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Monday, October 30th, 2006

Time Event
7:16p
Wow ...
Not being a reader of fiction, I rarely run into a "can't put it down" book ... frankly, I'm more likely to be taking a month to plow through some physics tome than to rip through a book in a day, but that's what I did with this one!

And, this is quite a book ... unfortunately, upon finishing it, I have pretty much the same reaction that I had when finishing Adventures in Afghanistan ... it's something that I really wish was real, but I deeply suspect is some fictional yarn spun out for purposes of delivering veiled teachings. This too reels the reader in with fantastic events, hovering on the edge of plausibility just enough that one is willing to suspend a degree of disbelief as one is reading, but by the end the sheer volume of unlikely events leads one to pull back and wonder what was actually the point of the tale.

Alvin Schwartz's An Unlikely Prophet: A Metaphysical Memoir by the Legendary Writer of Superman and Batman is (as one could gather from the sub-title) structured as a memoir of one of the leading lights of "the Golden Age of comics". Schwartz was 80 when he first wrote this ten years ago, but he was apparently still extant for this 2006 re-issue, as evidenced by both the included biographical info and the signature I found on the cover page (I don't know if the Amazon "new/used" vendor realized they had a signed copy when they sold it for a buck-eighty five!), and seems to be driven to deliver a particular "message" with this book (the previous edition bore the far more metaphysical sub-title "Revelations on the Path without Form", which seems to have been abandoned to reach a wider audience).

The premise here is, by any gauge, fantastic ... that Schwartz, at age 80, is contacted by a mysterious (and 7ft tall) stranger who claims to be a Tibetan tulpa, a mind-generated entity that takes physical form, who tells Schwartz that his Superman character is a part-formed tulpa as well. The book is pretty much Schwartz trying to figure out What This All Means. There is a certain dream-like quality to the narrative, with continuity holes that one could drive the proverbial truck through, but it does seem anchored in some fairly solid theory. Time and again I found concepts (and sources) mentioned that I'd previously encountered in my own Vajrayana studies, plus a good deal of reference to fairly recent scientific writings (that I'd likewise also read), and dynamic elements dealing with disincarnate zones which were very familiar from my Shamanic work (I found it interesting how often what Schwartz was writing paralleled techniques that Castaneda wrote about). This, of course, could mean as little as the author and I having very similar reading habits, but I found it interesting that this seemed to be tied in with so many areas in which I was at least conversant!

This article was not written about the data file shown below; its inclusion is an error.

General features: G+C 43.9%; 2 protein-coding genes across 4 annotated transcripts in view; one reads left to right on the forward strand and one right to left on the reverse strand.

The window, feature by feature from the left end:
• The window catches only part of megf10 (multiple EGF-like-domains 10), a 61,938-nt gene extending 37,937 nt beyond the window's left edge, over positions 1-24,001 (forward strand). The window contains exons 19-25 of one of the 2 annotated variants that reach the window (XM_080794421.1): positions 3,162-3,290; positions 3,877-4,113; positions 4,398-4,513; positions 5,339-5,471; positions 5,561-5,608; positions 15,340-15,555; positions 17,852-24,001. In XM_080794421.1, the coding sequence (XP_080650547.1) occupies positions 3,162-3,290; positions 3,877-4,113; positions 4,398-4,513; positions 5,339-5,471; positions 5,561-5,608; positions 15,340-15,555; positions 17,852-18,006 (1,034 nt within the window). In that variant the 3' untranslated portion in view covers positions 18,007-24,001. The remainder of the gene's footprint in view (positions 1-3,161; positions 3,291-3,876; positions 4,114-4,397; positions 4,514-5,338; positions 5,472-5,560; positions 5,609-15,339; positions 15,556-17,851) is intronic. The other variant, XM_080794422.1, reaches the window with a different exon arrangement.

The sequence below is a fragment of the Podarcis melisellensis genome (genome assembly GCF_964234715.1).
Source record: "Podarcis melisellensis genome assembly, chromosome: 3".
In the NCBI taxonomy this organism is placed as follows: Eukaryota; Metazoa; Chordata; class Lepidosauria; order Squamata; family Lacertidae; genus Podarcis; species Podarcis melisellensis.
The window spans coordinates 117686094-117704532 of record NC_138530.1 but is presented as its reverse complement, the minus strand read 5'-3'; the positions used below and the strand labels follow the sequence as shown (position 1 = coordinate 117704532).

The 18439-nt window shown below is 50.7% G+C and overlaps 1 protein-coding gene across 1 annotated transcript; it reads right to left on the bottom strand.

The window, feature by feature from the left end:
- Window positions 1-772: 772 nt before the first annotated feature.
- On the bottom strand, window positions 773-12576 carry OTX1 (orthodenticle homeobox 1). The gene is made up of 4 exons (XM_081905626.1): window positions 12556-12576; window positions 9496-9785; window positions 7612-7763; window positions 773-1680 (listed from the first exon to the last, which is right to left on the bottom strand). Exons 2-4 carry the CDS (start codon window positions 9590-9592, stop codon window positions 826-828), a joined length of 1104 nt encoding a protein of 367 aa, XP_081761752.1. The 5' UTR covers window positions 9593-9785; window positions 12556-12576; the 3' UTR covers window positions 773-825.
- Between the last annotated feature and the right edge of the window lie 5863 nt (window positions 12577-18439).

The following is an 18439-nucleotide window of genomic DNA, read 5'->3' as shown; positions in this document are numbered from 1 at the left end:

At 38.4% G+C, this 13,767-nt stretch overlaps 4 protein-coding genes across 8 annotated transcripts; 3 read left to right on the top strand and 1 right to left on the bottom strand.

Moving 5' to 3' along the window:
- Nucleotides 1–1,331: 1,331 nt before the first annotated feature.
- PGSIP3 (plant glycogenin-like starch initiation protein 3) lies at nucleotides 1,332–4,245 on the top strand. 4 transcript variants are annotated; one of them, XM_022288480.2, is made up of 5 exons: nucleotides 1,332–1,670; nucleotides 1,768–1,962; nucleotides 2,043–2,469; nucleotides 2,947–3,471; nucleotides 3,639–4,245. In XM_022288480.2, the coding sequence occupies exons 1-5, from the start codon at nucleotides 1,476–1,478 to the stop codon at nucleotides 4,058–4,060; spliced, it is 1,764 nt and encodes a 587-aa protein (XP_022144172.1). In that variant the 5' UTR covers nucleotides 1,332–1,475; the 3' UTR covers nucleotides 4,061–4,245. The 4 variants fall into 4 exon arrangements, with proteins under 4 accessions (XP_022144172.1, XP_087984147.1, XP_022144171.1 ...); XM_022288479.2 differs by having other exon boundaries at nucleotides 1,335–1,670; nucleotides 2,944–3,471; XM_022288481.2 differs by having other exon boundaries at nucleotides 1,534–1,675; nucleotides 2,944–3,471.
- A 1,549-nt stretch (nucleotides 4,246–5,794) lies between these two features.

Perhaps it was this familiarity that made this book so engrossing for me ... although it certainly had other things in it that were enticing (like his stories of living next to Jackson Pollock, and various literary figures that he knew over the years). Needless to say, it was a quick read. The red flags that went up for me, however, came in the final chapters where others (his wife, his agent, etc.) suddenly were opening up about how they had previously unrevealed "secrets" that dove-tailed in with the events in Schwartz's main story line ... it just got too tidy on that level, while being somewhat dismissive with the actual tulpa (within days of the "climactic events" the house where the tulpa had lived had new residents, etc., which lends more to the "dreamlike" feel and less to the story's plausibility).

Schwartz's "The Path Without Form" (what seems to be the key element he's seeking to communicate here), deals primarily with the "I identification" and how it can be manipulated and brought to bear in various situations. I just wish he'd taken the extra step of moving out of the "fictionalized narrative" of the memoir format to throw in a "theory & practice" chapter at the end! Again, much of the details dealt with in the book are based on "real stuff", and much of the "experiential" descriptions ring true enough to one who has done a certain amount of "work" in these areas.

An Unlikely Prophet, having just been re-released this year, is still available at bookstores and via Amazon, etc. but can be found for as little as six bucks (sorry, no deals like the one I got!) via the "new/used" vendors.


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